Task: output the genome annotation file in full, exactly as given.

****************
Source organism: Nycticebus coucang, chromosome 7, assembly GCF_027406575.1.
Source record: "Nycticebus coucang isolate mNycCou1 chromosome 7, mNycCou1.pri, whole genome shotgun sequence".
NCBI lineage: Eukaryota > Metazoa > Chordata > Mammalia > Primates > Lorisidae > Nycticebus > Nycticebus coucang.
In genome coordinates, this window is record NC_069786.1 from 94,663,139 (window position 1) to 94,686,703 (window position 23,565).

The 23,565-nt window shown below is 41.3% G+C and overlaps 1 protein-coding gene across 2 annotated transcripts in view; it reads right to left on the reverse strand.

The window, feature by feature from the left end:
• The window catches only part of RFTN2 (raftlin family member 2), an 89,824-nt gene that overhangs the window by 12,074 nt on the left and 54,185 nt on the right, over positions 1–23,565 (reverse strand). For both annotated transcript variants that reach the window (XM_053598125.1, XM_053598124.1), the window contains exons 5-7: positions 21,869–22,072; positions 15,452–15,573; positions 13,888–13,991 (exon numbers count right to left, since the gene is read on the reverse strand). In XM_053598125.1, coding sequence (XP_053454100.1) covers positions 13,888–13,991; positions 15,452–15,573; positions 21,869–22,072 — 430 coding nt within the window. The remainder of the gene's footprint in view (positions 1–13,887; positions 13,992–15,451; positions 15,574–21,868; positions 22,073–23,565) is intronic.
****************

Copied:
Source organism: Nycticebus coucang, chromosome 7, assembly GCF_027406575.1.
Source record: "Nycticebus coucang isolate mNycCou1 chromosome 7, mNycCou1.pri, whole genome shotgun sequence".
NCBI lineage: Eukaryota > Metazoa > Chordata > Mammalia > Primates > Lorisidae > Nycticebus > Nycticebus coucang.
In genome coordinates, this window is record NC_069786.1 from 94,663,139 (window position 1) to 94,686,703 (window position 23,565).

The 23,565-nt window shown below is 41.3% G+C and overlaps 1 protein-coding gene across 2 annotated transcripts in view; it reads right to left on the reverse strand.

The window, feature by feature from the left end:
• The window catches only part of RFTN2 (raftlin family member 2), an 89,824-nt gene that overhangs the window by 12,074 nt on the left and 54,185 nt on the right, over positions 1–23,565 (reverse strand). For both annotated transcript variants that reach the window (XM_053598125.1, XM_053598124.1), the window contains exons 5-7: positions 21,869–22,072; positions 15,452–15,573; positions 13,888–13,991 (exon numbers count right to left, since the gene is read on the reverse strand). In XM_053598125.1, coding sequence (XP_053454100.1) covers positions 13,888–13,991; positions 15,452–15,573; positions 21,869–22,072 — 430 coding nt within the window. The remainder of the gene's footprint in view (positions 1–13,887; positions 13,992–15,451; positions 15,574–21,868; positions 22,073–23,565) is intronic.